as to wasting food well yes nowadays having discovered we throw more than 60% of the food we buy away I grow concerned at how how long the world thinks this unsustainbilty can last? food security is becoming percarious and will become more so – the war thing was brought about by the uncertainty of food supplies and afterwards the realization that millions were near to starving on the European mainland – it never quite leaves one I’m afraid – there and I said I would lecture:)

    1. πŸ˜€ I rest my case, Alberta. However, giving best steak to a dog is almost beyond the pale, so I consider myself fair game. Your 24-hour fast tip sounds most promising! Thank you!

  5. I just knew it would all end in a pungent aroma!
    I too join the league of not wasting food. It wasn’t that we were brainwashed, there just wasn’t enough to go round, and we were all much thinner!

  6. It seems kind of mean to ‘like’ your post this morning, considering the agony you’ve had to endure! But, I couldn’t help myself — thanks for a good chuckle this morning.

  7. Been there! Mine was accidental. I set a bar of cream cheese on the counter and returned to find it missing. Oh, the air gave it away all right!

  8. Oh dear.. poor you mine eat their meat in the morning! for just that reason.. When I run out of dog food I give them noodles and eggs, they scoff it and no farties!! c

  9. Thanks for the laugh! My dogs create noxious smells far too often for my likingβ€”sometimes I think they do it on purpose, waiting until I am resting on the couch and they slink over to lay beside me. lol.

    1. Hi Fostrickson – thanks for coming over to take a look and comment! I am in complete agreement with you. It’s a conspiracy. And when they are relaxed, they are at their most dangerous…miasma-wise…

  10. Macauley and I have much in common, I’m afraid. I routinely eat things I know do not agree with my stomach, because they taste SO FINE going in. πŸ™‚

    On a slightly related note, I used to buy scraps and such from the butcher for Jazzmine, and we regularly jazzed up her food. Consistent ingestion made for less bother in her stomach. I even gave her a full steak dinner for her last meal. She loved her some People Food.

    1. That’s an interesting idea, Andra: a little, often. Sounds like a great approach. And so glad she got a steak dinner. That little soul was special. She deserved it.

    1. Jim! How thoughtful of you. Until it arrives, I shall nip down to the washing line and fetch one of the ones I use out there. Can’t think why I did not consider it before πŸ˜€

  11. As an alien… I have no issues with not responding to the gaze of a hungry dog. That’s the owners job πŸ˜‰

    Next time he gives you those eyes,give him a bowl of vegetarian chilli – I bet that’ll make the miasma more acceptable!.

  12. When I run out of dog kibble, which come to think of it, I shall before the end of the holiday weekend, I have not one but two pairs of mesmerizing eyes. They take a twofold approach. One silent and weepy from the dogbed, dogging, as it were, your every move, and the other trotting merrily behind, the question clear in his bulbous orbs and the curious tilt of the head.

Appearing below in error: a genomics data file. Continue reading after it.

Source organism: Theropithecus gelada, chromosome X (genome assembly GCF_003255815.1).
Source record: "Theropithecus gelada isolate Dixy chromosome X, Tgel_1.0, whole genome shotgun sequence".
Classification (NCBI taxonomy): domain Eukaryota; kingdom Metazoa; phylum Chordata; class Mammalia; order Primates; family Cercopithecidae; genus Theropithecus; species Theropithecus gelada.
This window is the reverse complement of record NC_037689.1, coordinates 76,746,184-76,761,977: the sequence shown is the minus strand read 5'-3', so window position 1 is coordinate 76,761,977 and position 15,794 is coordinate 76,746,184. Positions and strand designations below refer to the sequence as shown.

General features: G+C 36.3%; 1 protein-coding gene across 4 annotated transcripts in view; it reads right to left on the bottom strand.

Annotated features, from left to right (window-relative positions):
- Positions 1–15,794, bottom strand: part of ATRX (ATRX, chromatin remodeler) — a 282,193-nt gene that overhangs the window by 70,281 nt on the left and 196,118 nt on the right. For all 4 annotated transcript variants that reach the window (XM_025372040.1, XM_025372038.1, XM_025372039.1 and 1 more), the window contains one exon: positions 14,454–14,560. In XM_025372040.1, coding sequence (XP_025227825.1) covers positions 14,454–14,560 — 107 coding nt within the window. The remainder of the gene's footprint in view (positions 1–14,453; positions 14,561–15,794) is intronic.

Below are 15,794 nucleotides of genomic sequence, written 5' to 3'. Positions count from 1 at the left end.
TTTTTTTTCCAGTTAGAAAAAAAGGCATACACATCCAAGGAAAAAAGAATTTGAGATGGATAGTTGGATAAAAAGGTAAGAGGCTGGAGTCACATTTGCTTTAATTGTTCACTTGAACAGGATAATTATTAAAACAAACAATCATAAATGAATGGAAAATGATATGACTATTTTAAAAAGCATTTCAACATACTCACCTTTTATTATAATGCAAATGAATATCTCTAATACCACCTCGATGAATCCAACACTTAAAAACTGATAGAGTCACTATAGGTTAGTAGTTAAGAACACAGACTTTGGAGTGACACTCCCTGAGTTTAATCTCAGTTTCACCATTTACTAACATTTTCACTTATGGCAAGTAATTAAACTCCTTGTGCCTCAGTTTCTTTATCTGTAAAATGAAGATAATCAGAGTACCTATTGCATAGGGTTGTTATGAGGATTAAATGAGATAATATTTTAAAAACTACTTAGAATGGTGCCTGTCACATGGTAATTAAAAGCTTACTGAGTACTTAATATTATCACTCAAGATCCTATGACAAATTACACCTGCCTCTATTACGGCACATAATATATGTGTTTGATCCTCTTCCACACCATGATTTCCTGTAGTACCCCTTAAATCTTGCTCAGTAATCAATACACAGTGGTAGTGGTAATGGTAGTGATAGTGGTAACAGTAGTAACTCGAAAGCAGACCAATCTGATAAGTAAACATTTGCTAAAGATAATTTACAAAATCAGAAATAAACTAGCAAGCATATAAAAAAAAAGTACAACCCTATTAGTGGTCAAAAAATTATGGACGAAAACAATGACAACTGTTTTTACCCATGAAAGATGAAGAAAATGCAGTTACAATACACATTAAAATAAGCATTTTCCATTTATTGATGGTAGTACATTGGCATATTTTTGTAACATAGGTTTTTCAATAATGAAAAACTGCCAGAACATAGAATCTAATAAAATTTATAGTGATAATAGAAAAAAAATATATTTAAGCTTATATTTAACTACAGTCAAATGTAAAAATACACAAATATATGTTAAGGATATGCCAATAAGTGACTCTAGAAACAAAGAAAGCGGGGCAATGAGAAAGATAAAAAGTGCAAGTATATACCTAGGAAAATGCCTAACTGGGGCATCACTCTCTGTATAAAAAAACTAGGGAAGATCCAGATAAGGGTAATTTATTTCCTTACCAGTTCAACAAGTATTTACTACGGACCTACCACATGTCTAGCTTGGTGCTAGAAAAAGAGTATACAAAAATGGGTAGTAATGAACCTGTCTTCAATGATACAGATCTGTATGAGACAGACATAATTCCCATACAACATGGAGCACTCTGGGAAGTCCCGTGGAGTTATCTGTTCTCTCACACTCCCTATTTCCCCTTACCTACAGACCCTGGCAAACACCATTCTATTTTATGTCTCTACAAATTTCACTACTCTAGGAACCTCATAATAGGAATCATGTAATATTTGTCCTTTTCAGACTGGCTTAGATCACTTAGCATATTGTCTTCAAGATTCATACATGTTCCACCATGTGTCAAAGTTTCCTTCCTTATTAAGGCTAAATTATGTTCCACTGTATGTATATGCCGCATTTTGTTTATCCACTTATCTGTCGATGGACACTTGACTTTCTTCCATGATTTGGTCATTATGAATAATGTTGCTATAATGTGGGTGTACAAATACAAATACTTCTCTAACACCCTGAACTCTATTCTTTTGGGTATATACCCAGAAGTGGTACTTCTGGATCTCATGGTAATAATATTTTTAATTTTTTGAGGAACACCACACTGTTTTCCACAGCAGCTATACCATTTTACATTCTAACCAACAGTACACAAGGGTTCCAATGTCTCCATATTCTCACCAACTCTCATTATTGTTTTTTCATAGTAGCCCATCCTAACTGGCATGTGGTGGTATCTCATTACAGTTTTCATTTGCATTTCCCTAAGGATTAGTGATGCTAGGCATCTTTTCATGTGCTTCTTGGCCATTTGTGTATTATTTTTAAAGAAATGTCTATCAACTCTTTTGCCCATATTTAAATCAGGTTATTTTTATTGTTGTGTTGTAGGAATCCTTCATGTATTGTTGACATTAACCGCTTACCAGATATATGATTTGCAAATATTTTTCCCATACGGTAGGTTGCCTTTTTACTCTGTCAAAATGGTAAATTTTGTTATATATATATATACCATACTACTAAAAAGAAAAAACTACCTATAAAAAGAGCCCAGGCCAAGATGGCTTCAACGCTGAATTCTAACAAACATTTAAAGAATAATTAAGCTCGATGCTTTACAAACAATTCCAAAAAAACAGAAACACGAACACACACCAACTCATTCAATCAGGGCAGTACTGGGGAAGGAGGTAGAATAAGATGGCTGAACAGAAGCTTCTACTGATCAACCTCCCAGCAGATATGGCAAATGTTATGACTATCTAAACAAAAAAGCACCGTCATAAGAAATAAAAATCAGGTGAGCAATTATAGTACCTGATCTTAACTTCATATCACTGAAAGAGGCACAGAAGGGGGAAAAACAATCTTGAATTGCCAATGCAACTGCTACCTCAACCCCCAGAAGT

I give them rice and scrambled egg.
    Poor fools they, they think it’s spa food.

    1. It must be very difficult indeed to buck a two-fold approach like this one, Cam. Like good cop, bad cop, only more effective. Rice and scrambled egg: perfect. I shall save that idea for the next emergency πŸ™‚

    2. Posted on Dee, I want your dog so badly I am tempted to sneak in and do somnhtieg felonious. What IS he? Where can I GET one? I want one JUST LIKE THAT ONE, crap and all. And that’s love, my friend.

      1. I have a recipe: take one miniature schnauzer, one king charles spaniel, put on some romantic music and give them a plate of spaghetti….etcetera πŸ™‚

  13. Maybe the steak wasn’t at fault. It was possibly the mustard gravy. But no matter the cause, you did the decent and compassionate thing. Macaulay, not so much.

    1. Mustard is a very silly thing to give a dog, granted, Kathy πŸ˜€ It’s asking for trouble. It is as well that dogs do not have moral compasses; he is blissfully aware of his lack of compassion….

  14. In an effort to bring my cat’s thyroid into balance, he’s lolling in the luxury of sharing my boneless, skinless chicken breasts. Besides eating my portion with great gnawing and licking, he’s refusing to recognize that his cat food is, in fact, still the entree! Thank goodness there’s no sign of Miasma!

  15. Morning Kate! Loved this. Miasmatc Mac. Love ‘im. If only he could talk he might have said “Would you mind holding the mustard sauce?” πŸ™‚

  16. that was a mis-steak, wasn’t it Kate?

    BTW next time you shop for dog food get double the quantity and ‘hide’ the second batch – try to almost forget its there, shop as if it isn’t there, so when you next need it, in an emergency – there it is at the back of the garage πŸ™‚

  17. It’s been a long time since I’ve laughed so hard while also learning so much! I learned about the miasma theory…didn’t know that at all, and love the story of Dr. Snow who ended that belief! And when my son’s dog is at our house we have experienced legendary “bad air.” The dog ruined our Thanksgiving dinner last year with his own “bad air” under the dining room table! So I laughed uproariously at poor Macaulay’s unfortunate results from the now infamous steak dinner. Should we be reminding you to buy dog food? πŸ™‚ Debra

  18. Z would love to dine at your place for she is raised as a vegan. If the cupboard is bare, she gets oatmeal and peanut butter… I hope your Mother is doing okay ~

  19. Be sure your sins found you out!

    Though not of the war generation, I have a similar attitude to waste, and food waste in particular. I learned mine in South Africa, watching starving men trawl my bins for mouldy food. We don’t know how lucky we are, and how close we are to not being lucky.

  20. Reminds me of a family ‘do’ that I went to a few years ago at which there was a terrible smell emanating from the doberman…. I hate to think what it’d been nibbling, probably fish….

    Yep, I know the post and wartime ‘don’t waste food’ ethic. However, if your little dog had been something big and fierce that could have taken a bite out of the enemy, I expect allowances would have been made! πŸ˜‰

  21. Bwhahahahaha – ‘miasmatron’! Your writing is full of little gems, almost half hidden but still very shiny. A bad dog fart is one of the world’s worst things and best avoided at all costs.